The upcoming week may be busy for the British Pound. A set of U.K. labour market statistics is due to be issued on Tuesday, including the data about employment changes and jobless rates for December 2019, plus wages growth dynamics. Inflation data will be coming out on Wednesday, while the retail sales and the industrial trends orders, which will be released by the Confederation of British Industry (CBI), plus the Purchasing Managers' Index (PMI) will complete this everyday information stream from the United Kingdom.
The latest labour report on January 21, 2020 represented a remarkable +208,000 three-month surplus in the number of employed workers. But the average figures were almost near to zero since June, so it is now expected that any number higher than +100,000 would be interpreted by the market as a favourable background for the British economy, which is just emerging from a Brexit period which was linked to uncertainty. The consensus by the Bloomberg pole estimates for this Tuesday's release to be about 110,000. The unemployment rate is expected to remain at around 3.8% or 3.9% - that is the lowest levels since 1975 - but then if the U.K. average earnings (ex Bonus) is considered, it came down step by step from +3.9% growth in September 2019 (that was a ten-year maximum) to 3.4% growth only in January 2020.
Pic 1. U.K. Average Earnings ex Bonus
That is why many investors may pay special attention to the average earnings data, and any more positive numbers in wages could wake up hopes for the Bank of England's moving away from its present policy of too low interest rates. In this scenario, some limited purchases of the GBP/USD before the end of the week may be trigger with possible targets at 1.32 and even higher, whereas a further decline in the average earnings pace could send the Cable lower to test the depth of the 1.28-1.29 technical area again.
Any effect of Tuesday's labour market report could be multiplied or cancelled by Wednesday's inflation figures, which include the several varieties of the Consumer Price index (CPI), the Producer Price Index (PPI) and the Retail Price Index (RPI). All the details of these indexes could be essential for the market.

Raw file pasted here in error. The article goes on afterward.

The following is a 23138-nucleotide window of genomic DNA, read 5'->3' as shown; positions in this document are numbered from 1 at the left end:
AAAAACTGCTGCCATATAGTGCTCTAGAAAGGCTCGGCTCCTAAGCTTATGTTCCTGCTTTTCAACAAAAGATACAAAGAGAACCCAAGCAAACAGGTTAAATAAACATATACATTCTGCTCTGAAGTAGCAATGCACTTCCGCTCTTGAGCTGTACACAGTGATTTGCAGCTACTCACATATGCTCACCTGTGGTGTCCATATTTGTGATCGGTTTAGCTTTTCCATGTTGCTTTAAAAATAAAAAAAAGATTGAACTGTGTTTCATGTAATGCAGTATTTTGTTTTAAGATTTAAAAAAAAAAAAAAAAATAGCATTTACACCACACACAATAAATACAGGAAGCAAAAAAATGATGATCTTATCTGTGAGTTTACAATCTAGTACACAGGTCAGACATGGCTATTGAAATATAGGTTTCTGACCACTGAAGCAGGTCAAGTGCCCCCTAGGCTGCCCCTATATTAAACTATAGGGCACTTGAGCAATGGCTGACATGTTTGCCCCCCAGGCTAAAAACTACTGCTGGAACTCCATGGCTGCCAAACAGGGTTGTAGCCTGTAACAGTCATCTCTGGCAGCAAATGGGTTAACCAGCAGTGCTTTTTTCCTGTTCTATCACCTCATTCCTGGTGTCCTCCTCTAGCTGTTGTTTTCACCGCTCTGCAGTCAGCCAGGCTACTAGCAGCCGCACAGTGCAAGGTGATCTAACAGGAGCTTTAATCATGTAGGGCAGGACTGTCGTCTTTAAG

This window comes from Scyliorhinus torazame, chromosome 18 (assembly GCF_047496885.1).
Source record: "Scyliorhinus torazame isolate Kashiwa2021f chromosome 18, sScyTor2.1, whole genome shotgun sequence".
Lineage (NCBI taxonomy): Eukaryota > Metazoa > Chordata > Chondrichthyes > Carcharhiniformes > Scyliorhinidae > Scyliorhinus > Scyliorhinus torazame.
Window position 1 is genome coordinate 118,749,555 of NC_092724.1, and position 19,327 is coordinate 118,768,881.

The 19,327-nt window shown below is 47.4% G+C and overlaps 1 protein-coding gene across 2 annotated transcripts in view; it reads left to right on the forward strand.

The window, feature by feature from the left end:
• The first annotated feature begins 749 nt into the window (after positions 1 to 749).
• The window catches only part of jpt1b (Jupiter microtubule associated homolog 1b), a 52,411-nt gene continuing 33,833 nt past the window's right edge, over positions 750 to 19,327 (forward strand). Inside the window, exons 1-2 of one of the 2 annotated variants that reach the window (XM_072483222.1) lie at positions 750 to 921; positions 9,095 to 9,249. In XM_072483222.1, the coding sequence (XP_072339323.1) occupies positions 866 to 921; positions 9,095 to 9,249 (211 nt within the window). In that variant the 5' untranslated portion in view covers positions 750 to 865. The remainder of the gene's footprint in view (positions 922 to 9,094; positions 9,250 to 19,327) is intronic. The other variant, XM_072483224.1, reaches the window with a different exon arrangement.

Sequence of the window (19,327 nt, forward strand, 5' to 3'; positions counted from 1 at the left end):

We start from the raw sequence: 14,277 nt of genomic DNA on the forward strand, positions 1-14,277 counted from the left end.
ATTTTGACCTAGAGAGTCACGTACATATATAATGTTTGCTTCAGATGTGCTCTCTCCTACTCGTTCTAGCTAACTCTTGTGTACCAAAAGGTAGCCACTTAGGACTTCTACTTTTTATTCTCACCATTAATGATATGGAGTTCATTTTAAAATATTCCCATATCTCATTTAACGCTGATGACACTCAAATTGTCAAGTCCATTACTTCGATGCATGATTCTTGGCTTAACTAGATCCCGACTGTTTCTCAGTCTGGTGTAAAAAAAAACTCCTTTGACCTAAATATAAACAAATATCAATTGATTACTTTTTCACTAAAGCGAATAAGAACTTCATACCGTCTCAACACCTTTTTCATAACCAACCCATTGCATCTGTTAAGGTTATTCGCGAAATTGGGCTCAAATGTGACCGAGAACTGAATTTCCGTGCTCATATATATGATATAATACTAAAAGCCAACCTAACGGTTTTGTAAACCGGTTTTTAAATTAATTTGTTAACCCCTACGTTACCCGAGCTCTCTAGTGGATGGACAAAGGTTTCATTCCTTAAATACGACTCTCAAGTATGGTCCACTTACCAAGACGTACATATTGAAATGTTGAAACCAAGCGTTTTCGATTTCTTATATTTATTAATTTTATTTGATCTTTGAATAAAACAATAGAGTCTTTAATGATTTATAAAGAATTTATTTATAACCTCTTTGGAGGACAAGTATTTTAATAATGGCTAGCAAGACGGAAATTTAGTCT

Pic 2. U.K. Core Consumer Price Index (CPI) in a year-to-year basis
The most interesting aspect about how the Pound is moving at the moment may be the parallel between the nature of the British Pound movements since November 2019 and the second half of 2017. The sharp rise of GBP/USD from 1.2800 to 1.3650 in August to September 2017, with a comeback to 1.30 and a three-month technical consolidation after this, and a subsequent price growth to the 1.43-1.44 area in the beginning of 2018, is seen to be similar to the Cable's jump to 1.35 in December 2019, with a similar comeback below 1.30 before the end of the year, followed by a 1.5-month technical consolidation which continues until now.
Each time the GBP/USD edged lower to 1.28-1.29 in January and February of 2020, it quickly popped up again above the 1.30 mark and remained nearly unchanged overall. Very similar fundamental reasons were seen to be behind for the movements in 2017 and in 2019, when the Pound first was underestimated and then appreciated again on positive Brexit situation developments. The people inside the UK and investors in 2017 expected a possible happy-end with the UK-EU deal from the government of Theresa May, which did not happened. Despite this, the Cable uptrend ultimately prevailed until mid-April, 2018 with a strong technical support area near 1.30.
The same pattern with the support area of around 1.27-1.30 may form a good technical base for the next move up given the positive opportunities from Boris Johnson's deal, for some limited period of time at least. The upcoming statistics this week may trigger the Pound's strengthening after positive indications that the market received from last week's GDP release. If the expected statistical reports this week flags more negative data then even the possibility of such an upward movement will remain ink on paper. The disappointing economic development in the UK may send the Pound under crossfire from all sides.
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